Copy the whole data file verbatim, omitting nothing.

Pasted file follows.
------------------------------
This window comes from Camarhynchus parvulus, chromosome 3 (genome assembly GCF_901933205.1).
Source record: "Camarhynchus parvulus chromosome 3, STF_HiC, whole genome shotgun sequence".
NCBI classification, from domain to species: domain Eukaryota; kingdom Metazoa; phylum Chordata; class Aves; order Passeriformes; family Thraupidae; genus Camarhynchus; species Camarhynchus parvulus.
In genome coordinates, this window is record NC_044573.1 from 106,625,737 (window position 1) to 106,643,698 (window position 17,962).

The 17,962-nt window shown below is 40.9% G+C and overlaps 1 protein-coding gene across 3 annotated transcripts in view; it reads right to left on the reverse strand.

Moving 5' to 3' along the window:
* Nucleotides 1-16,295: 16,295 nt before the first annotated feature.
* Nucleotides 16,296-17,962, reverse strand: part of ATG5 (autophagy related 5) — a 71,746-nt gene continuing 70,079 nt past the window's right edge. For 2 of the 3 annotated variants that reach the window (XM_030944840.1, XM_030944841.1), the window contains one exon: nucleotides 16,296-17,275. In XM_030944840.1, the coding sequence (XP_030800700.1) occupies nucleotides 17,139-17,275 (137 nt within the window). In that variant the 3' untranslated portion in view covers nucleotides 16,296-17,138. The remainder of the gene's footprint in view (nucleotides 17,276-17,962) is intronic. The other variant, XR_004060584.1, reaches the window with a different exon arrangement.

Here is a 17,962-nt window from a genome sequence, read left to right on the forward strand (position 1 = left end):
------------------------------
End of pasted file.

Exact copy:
This window comes from Camarhynchus parvulus, chromosome 3 (genome assembly GCF_901933205.1).
Source record: "Camarhynchus parvulus chromosome 3, STF_HiC, whole genome shotgun sequence".
NCBI classification, from domain to species: domain Eukaryota; kingdom Metazoa; phylum Chordata; class Aves; order Passeriformes; family Thraupidae; genus Camarhynchus; species Camarhynchus parvulus.
In genome coordinates, this window is record NC_044573.1 from 106,625,737 (window position 1) to 106,643,698 (window position 17,962).

The 17,962-nt window shown below is 40.9% G+C and overlaps 1 protein-coding gene across 3 annotated transcripts in view; it reads right to left on the reverse strand.

Moving 5' to 3' along the window:
* Nucleotides 1-16,295: 16,295 nt before the first annotated feature.
* Nucleotides 16,296-17,962, reverse strand: part of ATG5 (autophagy related 5) — a 71,746-nt gene continuing 70,079 nt past the window's right edge. For 2 of the 3 annotated variants that reach the window (XM_030944840.1, XM_030944841.1), the window contains one exon: nucleotides 16,296-17,275. In XM_030944840.1, the coding sequence (XP_030800700.1) occupies nucleotides 17,139-17,275 (137 nt within the window). In that variant the 3' untranslated portion in view covers nucleotides 16,296-17,138. The remainder of the gene's footprint in view (nucleotides 17,276-17,962) is intronic. The other variant, XR_004060584.1, reaches the window with a different exon arrangement.

Here is a 17,962-nt window from a genome sequence, read left to right on the forward strand (position 1 = left end):